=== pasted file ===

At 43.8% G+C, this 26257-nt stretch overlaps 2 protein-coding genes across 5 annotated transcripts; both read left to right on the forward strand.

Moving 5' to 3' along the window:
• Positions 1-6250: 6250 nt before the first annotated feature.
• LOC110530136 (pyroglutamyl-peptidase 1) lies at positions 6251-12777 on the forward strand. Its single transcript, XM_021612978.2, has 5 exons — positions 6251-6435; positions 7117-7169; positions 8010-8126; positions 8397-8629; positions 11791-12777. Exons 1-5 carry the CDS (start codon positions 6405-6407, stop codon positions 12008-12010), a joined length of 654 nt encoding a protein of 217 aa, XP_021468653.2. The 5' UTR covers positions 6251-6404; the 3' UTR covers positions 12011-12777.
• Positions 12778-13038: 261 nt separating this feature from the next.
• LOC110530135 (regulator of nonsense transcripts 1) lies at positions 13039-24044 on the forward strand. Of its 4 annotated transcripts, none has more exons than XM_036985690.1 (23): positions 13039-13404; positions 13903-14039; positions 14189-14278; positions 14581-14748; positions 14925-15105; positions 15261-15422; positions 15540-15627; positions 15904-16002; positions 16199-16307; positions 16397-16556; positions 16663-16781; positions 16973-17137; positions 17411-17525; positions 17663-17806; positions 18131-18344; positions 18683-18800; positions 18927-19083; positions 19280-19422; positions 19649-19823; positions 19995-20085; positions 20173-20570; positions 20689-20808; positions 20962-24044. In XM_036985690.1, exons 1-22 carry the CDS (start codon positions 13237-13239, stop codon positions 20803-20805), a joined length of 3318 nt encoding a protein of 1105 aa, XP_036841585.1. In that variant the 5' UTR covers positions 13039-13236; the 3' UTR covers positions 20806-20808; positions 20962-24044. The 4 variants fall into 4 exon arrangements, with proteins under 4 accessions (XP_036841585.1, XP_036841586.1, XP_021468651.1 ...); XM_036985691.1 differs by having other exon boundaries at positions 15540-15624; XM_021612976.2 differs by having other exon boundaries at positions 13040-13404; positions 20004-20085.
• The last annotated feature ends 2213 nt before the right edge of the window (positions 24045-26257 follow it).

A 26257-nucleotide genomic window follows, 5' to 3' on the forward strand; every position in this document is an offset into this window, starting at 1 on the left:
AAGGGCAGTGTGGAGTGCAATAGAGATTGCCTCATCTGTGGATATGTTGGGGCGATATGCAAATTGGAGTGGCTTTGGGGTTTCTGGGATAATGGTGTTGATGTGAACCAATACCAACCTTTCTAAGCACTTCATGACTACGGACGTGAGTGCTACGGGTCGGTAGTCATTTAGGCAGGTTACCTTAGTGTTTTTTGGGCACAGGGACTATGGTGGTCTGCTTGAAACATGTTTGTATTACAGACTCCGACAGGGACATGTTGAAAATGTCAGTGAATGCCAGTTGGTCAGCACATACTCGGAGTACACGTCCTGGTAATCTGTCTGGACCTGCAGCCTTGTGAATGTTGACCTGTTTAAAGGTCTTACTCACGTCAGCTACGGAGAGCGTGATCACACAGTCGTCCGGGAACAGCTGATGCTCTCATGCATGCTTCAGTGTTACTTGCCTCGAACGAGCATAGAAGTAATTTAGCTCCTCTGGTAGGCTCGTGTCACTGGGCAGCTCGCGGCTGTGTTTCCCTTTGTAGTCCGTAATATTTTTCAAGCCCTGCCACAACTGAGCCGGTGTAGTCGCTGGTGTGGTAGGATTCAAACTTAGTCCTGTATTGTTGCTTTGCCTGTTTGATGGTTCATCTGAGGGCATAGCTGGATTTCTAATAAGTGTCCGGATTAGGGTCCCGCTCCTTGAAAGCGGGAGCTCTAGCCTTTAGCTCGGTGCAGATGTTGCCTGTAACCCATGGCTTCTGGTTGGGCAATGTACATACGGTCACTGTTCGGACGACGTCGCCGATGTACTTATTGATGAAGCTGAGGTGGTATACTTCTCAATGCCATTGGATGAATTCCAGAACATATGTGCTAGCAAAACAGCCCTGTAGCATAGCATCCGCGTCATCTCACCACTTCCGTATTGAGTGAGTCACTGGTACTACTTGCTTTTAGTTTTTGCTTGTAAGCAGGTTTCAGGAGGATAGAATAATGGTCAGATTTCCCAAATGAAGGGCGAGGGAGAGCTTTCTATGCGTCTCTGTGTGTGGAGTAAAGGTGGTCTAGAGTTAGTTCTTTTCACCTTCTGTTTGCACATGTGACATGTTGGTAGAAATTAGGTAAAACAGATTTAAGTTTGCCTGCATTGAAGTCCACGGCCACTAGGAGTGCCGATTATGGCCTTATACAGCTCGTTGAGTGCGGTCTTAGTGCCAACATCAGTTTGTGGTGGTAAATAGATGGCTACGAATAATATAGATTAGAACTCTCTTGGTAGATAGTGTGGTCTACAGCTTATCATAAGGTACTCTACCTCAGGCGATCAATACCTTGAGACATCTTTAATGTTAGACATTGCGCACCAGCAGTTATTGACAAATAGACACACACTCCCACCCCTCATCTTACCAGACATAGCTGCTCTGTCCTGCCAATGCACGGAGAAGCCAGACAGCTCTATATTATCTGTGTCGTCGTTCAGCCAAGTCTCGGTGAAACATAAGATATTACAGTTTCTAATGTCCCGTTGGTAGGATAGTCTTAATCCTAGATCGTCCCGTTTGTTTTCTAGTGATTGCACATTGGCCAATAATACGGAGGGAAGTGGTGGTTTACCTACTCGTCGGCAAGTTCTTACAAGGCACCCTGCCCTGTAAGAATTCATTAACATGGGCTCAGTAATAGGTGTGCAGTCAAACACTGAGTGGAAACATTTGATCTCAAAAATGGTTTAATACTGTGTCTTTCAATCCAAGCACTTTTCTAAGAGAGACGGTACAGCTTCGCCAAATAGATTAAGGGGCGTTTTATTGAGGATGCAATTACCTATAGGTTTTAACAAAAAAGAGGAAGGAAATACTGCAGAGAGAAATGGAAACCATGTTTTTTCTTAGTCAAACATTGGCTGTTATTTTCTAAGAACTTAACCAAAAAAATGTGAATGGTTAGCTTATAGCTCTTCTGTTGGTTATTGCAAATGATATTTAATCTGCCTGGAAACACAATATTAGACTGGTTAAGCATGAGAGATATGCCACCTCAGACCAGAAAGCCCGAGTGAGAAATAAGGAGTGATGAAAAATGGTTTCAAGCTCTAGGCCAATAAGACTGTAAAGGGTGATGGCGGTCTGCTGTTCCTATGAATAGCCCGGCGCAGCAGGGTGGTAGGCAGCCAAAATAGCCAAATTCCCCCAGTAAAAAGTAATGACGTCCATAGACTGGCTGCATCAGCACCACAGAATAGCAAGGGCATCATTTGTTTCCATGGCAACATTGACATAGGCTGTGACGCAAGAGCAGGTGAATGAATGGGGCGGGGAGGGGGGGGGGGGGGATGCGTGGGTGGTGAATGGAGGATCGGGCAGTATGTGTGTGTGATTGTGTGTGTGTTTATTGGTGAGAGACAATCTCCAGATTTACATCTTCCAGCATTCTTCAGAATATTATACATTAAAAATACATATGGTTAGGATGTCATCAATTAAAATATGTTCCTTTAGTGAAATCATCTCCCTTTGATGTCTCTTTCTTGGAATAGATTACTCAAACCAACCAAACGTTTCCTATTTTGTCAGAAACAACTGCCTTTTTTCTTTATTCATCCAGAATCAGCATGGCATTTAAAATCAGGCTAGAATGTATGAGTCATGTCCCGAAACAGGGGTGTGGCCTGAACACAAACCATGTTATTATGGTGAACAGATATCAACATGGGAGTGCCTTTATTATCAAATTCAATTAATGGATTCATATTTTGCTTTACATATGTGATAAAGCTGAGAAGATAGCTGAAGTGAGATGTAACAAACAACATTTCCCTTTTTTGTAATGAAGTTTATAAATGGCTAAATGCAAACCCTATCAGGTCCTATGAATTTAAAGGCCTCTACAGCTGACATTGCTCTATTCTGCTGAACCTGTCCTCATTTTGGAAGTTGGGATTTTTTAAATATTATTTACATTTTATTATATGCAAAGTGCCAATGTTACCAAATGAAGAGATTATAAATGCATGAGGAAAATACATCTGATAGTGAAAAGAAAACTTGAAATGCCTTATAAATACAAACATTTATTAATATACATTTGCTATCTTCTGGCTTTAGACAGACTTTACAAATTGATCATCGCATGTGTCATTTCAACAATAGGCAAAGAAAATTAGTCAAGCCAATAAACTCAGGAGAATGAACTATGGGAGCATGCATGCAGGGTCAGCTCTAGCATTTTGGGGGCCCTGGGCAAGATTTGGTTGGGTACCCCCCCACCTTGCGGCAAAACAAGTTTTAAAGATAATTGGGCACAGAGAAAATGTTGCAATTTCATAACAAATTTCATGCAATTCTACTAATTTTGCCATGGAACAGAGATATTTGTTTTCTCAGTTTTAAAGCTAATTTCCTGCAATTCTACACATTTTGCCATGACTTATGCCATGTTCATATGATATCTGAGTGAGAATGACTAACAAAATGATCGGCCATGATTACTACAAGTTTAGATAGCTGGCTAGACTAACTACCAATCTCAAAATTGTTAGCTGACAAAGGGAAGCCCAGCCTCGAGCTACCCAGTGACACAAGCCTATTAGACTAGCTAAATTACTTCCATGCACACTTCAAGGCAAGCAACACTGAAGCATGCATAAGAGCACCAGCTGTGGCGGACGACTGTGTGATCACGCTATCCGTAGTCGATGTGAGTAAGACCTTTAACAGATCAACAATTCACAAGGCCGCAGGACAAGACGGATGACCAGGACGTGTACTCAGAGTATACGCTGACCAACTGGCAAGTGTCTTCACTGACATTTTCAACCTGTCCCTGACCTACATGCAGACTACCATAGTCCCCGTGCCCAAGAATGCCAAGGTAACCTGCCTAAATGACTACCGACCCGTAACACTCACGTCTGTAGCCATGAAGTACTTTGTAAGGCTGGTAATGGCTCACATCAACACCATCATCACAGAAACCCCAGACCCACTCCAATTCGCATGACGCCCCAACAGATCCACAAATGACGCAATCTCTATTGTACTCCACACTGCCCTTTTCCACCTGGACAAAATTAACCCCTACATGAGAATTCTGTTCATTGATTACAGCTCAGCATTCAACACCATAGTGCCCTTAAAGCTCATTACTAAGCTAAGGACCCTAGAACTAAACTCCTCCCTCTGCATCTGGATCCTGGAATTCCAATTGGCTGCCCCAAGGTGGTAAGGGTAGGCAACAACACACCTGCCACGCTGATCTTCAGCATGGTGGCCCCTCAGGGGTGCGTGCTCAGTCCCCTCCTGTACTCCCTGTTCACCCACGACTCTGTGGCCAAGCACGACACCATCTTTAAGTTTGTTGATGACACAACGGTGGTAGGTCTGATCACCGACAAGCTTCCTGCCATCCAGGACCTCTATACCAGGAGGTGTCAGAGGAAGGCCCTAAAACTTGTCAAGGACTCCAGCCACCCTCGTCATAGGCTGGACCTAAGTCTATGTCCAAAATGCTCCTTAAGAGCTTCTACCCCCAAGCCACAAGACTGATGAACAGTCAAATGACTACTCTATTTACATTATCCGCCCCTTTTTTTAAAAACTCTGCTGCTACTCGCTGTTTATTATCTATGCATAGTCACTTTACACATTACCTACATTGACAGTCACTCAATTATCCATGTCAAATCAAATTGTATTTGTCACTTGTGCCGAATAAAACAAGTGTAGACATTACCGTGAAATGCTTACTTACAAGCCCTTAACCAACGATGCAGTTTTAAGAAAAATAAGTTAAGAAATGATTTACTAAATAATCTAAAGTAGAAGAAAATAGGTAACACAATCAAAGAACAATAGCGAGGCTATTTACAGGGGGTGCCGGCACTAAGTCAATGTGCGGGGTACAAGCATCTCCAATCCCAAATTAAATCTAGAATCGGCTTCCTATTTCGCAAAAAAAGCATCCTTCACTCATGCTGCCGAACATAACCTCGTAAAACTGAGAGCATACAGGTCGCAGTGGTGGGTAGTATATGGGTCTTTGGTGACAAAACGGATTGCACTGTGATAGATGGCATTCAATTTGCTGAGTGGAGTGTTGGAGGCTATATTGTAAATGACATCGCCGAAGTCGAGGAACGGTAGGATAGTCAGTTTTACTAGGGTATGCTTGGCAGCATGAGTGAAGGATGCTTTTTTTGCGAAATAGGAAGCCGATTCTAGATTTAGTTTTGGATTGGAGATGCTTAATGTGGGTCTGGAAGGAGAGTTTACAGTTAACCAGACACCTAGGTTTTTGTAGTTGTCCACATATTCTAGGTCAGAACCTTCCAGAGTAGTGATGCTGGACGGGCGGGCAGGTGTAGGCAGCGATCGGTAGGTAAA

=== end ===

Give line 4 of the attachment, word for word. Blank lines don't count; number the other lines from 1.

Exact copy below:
• LOC110530136 (pyroglutamyl-peptidase 1) lies at positions 6251-12777 on the forward strand. Its single transcript, XM_021612978.2, has 5 exons — positions 6251-6435; positions 7117-7169; positions 8010-8126; positions 8397-8629; positions 11791-12777. Exons 1-5 carry the CDS (start codon positions 6405-6407, stop codon positions 12008-12010), a joined length of 654 nt encoding a protein of 217 aa, XP_021468653.2. The 5' UTR covers positions 6251-6404; the 3' UTR covers positions 12011-12777.